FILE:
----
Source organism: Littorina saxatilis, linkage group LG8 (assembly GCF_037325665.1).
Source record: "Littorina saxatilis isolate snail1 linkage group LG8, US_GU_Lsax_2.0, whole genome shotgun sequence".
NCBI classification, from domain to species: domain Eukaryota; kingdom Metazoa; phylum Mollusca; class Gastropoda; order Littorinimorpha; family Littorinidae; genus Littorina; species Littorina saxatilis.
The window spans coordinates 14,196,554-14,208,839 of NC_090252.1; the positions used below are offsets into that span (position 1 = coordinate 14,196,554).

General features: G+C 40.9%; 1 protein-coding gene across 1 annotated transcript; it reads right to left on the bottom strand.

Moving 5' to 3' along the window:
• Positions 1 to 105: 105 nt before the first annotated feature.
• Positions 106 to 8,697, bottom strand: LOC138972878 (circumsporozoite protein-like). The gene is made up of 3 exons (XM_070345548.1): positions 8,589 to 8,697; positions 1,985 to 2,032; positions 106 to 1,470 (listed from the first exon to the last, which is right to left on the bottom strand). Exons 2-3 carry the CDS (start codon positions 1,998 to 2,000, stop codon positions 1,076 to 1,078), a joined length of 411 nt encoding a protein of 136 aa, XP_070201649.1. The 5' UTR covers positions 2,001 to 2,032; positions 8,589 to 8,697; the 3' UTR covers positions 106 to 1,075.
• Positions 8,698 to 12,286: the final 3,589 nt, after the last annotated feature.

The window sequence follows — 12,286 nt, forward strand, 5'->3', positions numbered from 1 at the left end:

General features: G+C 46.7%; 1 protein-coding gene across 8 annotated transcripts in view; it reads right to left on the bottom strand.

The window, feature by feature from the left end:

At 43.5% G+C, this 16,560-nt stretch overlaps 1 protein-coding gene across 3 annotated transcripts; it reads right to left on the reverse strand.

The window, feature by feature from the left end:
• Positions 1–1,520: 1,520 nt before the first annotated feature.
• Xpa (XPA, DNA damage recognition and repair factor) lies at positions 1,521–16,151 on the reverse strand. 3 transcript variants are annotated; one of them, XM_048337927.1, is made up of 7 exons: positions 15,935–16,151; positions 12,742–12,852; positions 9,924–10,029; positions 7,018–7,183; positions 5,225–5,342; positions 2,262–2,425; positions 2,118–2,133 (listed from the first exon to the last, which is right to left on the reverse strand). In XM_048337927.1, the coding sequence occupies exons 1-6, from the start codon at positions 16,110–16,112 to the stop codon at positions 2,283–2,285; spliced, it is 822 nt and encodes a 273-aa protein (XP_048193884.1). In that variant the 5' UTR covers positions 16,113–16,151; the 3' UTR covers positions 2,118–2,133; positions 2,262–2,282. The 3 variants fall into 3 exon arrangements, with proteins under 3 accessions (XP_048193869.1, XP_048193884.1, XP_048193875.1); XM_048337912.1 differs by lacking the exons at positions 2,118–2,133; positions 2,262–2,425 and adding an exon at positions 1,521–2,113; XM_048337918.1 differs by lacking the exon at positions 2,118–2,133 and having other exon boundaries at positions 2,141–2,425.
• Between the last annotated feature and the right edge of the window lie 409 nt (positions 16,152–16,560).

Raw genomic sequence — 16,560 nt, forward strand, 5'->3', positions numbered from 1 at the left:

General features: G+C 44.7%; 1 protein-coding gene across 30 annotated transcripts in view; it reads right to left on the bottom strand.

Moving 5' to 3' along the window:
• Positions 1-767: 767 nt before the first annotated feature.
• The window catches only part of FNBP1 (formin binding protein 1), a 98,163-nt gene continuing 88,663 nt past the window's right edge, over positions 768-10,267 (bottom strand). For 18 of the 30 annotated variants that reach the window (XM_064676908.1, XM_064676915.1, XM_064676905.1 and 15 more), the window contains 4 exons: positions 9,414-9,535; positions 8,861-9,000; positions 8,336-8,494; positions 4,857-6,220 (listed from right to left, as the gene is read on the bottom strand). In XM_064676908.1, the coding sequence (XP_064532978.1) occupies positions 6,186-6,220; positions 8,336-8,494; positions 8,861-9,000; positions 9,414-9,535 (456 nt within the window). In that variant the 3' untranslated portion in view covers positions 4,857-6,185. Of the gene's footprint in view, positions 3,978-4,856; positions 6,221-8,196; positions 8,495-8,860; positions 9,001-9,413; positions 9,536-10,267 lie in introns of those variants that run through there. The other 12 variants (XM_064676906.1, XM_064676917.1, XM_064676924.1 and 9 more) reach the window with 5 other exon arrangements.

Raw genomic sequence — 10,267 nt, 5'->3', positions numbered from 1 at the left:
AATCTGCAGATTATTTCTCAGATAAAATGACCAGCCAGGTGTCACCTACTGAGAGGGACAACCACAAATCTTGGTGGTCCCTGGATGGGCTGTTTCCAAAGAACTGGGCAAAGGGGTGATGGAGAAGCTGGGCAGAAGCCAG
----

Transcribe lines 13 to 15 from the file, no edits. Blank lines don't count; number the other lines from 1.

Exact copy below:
At 43.5% G+C, this 16,560-nt stretch overlaps 1 protein-coding gene across 3 annotated transcripts; it reads right to left on the reverse strand.

The window, feature by feature from the left end:
• Positions 1–1,520: 1,520 nt before the first annotated feature.